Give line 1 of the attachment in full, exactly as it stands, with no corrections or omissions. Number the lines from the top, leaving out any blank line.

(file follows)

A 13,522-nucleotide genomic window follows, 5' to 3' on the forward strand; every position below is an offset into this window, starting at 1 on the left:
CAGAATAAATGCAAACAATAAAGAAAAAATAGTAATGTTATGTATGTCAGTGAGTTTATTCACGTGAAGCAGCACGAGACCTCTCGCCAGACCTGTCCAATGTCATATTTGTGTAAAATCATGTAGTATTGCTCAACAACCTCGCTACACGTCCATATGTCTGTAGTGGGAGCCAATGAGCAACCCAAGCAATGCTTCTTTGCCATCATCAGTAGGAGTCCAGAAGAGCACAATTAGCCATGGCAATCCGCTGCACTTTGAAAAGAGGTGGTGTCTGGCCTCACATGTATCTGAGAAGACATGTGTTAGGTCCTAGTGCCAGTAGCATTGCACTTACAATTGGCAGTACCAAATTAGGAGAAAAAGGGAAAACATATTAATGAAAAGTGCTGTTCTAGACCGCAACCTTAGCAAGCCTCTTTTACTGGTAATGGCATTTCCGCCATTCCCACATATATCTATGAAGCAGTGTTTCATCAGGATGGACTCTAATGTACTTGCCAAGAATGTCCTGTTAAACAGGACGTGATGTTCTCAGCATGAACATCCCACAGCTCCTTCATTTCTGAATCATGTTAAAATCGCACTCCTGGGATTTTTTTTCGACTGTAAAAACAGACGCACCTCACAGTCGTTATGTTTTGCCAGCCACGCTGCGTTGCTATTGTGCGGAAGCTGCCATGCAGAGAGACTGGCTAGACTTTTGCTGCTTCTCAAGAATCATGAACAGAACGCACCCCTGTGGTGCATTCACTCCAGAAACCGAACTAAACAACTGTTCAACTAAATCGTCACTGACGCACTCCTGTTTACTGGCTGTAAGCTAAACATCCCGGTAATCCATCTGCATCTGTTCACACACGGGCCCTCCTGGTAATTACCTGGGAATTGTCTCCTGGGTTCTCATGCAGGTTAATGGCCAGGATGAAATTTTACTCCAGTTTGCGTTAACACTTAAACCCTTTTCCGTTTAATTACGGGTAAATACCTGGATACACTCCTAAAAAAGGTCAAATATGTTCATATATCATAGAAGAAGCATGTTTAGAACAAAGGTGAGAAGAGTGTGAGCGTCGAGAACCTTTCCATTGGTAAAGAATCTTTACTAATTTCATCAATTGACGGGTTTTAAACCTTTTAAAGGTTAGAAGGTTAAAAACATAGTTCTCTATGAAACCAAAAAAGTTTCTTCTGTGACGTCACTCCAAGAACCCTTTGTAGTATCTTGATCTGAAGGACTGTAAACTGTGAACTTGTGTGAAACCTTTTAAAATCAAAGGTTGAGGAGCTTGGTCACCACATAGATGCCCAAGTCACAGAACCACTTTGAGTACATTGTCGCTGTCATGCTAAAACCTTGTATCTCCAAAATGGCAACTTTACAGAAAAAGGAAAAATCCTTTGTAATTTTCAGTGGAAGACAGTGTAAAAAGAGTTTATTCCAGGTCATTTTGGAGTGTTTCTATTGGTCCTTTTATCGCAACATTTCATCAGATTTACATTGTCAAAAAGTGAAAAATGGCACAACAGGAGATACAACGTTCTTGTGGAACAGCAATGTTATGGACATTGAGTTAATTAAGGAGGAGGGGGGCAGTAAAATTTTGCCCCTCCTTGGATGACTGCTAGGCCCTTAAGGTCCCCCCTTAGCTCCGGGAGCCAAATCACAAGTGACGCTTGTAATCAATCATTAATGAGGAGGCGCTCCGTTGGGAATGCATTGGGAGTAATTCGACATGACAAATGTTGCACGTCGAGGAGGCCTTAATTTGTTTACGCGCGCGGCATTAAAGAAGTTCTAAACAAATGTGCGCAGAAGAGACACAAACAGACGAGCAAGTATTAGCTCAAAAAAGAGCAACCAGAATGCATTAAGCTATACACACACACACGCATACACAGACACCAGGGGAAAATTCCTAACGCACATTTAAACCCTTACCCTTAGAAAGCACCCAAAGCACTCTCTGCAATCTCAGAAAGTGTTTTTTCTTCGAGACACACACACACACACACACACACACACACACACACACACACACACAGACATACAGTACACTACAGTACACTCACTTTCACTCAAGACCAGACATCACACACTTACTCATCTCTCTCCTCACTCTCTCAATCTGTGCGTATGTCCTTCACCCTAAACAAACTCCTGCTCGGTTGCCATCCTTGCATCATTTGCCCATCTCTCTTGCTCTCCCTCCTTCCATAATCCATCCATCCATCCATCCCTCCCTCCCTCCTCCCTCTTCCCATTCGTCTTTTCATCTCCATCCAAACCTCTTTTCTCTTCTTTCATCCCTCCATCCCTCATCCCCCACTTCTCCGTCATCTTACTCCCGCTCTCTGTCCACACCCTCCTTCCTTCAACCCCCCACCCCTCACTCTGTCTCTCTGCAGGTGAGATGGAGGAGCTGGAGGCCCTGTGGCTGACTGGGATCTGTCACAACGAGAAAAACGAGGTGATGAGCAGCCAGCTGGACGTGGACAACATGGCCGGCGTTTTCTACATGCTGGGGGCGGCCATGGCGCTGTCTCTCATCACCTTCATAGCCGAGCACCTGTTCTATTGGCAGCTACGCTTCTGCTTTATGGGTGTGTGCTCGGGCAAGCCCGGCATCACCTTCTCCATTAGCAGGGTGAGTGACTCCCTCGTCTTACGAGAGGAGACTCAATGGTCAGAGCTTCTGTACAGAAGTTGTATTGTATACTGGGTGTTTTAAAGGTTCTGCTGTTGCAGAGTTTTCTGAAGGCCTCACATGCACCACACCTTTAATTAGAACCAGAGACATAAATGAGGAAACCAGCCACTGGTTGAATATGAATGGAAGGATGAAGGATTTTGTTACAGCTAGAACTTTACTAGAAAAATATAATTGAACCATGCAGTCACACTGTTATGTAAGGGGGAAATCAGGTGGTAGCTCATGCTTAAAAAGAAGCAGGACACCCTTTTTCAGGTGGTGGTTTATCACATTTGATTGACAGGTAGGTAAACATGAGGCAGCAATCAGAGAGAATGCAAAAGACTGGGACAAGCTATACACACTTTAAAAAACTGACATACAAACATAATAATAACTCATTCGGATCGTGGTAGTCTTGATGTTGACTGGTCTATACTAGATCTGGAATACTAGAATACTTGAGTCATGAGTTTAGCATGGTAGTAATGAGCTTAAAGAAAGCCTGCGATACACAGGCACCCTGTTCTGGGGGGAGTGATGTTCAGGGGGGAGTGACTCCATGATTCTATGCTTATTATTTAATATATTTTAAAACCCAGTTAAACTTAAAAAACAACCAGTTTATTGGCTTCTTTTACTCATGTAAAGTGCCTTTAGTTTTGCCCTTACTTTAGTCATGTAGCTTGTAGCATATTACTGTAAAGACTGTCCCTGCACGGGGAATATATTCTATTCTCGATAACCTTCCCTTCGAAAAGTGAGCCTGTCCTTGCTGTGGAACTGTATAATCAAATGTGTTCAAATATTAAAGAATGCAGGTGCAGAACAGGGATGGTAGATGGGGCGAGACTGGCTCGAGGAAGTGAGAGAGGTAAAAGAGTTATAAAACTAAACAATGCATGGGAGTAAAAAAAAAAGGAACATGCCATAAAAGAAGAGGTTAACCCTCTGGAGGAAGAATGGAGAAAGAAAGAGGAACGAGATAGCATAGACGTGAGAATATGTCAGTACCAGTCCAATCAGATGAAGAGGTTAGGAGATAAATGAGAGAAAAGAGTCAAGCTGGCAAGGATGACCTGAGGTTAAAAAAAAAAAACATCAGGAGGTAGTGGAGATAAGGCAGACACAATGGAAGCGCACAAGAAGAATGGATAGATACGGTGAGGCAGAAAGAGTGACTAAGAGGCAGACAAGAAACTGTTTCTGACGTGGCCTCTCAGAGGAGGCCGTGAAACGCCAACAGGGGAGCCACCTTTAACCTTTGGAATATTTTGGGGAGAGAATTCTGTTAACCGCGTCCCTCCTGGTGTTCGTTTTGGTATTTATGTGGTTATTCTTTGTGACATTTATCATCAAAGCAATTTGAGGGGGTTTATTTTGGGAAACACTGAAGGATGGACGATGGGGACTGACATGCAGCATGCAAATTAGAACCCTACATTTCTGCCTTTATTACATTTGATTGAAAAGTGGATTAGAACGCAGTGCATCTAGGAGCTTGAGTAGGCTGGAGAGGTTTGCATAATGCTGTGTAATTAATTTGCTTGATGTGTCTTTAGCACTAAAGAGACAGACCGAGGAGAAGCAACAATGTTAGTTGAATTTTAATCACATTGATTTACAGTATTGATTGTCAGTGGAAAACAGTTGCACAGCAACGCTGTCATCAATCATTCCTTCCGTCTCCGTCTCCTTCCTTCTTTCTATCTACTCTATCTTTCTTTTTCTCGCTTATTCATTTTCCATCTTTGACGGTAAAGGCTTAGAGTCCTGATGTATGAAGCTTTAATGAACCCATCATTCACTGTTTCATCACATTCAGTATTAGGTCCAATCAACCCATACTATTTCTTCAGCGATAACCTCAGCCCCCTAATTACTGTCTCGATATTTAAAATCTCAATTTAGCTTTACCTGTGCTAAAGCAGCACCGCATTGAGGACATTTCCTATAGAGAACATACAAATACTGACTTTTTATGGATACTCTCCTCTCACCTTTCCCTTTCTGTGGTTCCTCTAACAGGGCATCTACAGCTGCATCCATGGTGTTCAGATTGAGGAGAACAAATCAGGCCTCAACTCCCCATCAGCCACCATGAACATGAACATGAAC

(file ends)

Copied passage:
A 13,522-nucleotide genomic window follows, 5' to 3' on the forward strand; every position below is an offset into this window, starting at 1 on the left: